The fund, which is used to help pay retirees' Other Post Employment Benefits (OPEB) like health insurance, is $82 million ahead of its 2013 budget through May, including a $34.2 million jump in investments.
Officials expected to bring in only $28.9 million in investment income. Through May, the trust fund had earned $63 million in investments.
PEIA director Ted Cheatham told board members the agency would use that surplus money, as well as savings from its general revenue fund, to create a "premium stabilization fund."
PEIA has traditionally kept all interest earned on its investments within the Retiree Benefit Trust Fund. But Cheatham said the state is expected to finish the year with $20 million to $30 million more than its expected $63 million income.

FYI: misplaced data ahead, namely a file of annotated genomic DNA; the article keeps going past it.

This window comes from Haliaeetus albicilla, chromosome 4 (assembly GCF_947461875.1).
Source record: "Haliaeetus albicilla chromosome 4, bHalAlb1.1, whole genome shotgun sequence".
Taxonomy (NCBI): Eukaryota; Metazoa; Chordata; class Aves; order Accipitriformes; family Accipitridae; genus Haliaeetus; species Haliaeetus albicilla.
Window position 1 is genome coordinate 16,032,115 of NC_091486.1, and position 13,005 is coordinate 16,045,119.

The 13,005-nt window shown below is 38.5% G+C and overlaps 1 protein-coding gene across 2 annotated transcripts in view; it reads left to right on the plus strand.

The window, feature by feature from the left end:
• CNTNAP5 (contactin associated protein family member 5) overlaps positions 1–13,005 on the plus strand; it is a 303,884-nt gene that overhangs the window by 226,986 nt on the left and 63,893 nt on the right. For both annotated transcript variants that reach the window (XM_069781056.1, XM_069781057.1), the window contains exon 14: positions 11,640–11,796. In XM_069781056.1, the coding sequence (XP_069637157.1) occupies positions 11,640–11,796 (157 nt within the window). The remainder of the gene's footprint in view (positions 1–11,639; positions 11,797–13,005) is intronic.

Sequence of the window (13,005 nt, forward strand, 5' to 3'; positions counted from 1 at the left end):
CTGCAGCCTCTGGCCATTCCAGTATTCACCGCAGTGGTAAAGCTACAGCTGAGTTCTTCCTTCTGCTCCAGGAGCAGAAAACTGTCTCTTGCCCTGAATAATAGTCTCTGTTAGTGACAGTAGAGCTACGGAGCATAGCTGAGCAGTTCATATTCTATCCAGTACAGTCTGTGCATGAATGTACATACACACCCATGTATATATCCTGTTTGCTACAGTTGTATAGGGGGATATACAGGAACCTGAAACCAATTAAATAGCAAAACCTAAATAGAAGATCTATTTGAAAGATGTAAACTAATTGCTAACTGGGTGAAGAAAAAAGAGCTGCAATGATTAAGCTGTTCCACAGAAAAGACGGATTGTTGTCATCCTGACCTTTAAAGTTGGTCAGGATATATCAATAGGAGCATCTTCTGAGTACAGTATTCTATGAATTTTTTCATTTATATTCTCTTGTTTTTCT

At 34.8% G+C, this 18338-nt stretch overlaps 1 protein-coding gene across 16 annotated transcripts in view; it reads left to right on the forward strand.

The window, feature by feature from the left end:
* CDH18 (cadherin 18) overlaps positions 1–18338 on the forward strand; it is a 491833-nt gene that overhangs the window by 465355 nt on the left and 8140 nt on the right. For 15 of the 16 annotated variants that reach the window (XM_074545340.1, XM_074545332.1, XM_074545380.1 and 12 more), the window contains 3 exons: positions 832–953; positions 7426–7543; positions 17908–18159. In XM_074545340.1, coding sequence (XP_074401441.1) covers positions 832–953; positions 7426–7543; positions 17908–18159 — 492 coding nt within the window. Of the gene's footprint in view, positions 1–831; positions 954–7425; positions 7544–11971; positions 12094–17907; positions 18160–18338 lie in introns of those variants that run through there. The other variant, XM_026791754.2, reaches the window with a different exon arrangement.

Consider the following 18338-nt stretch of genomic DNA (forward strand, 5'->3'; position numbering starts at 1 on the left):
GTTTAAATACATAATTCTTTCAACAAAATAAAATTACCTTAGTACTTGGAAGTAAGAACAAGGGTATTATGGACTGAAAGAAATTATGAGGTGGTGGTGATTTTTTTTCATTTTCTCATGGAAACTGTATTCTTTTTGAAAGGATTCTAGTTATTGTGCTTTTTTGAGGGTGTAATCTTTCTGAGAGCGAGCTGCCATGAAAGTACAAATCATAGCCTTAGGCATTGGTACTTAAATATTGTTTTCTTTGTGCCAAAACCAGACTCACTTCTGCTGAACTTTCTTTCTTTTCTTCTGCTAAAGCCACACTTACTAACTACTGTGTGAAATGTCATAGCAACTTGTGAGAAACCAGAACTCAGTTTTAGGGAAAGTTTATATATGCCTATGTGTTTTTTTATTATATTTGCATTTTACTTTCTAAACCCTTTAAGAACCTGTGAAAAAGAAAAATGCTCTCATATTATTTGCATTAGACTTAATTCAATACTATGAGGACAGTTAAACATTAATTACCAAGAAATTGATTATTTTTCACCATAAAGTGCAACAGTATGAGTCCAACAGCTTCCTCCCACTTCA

Instead of spending that money or dumping it into the trust fund, Cheatham said PEIA could form a separate fund that would allow the agency to offset future premium or benefit changes.
"This is a very standard practice in the insurance industry," he said. "It's sort of a rainy day fund."
In December 2011, the PEIA finance board voted to cut health benefits by $18.4 million and raise co-payment requirements on certain medical procedures.
The board likely would have had to cut benefits or raise premiums again in December 2012, but Gov. Earl Ray Tomblin pledged the agency an additional $4 million to stave off changes.
Cheatham said the current downward trend for medical and prescription drug charges will not continue. Health care costs generally increase by about 5 percent each year.
By creating the premium stabilization fund, Cheatham said the agency could avoid or at least minimize future changes to members' health care plans.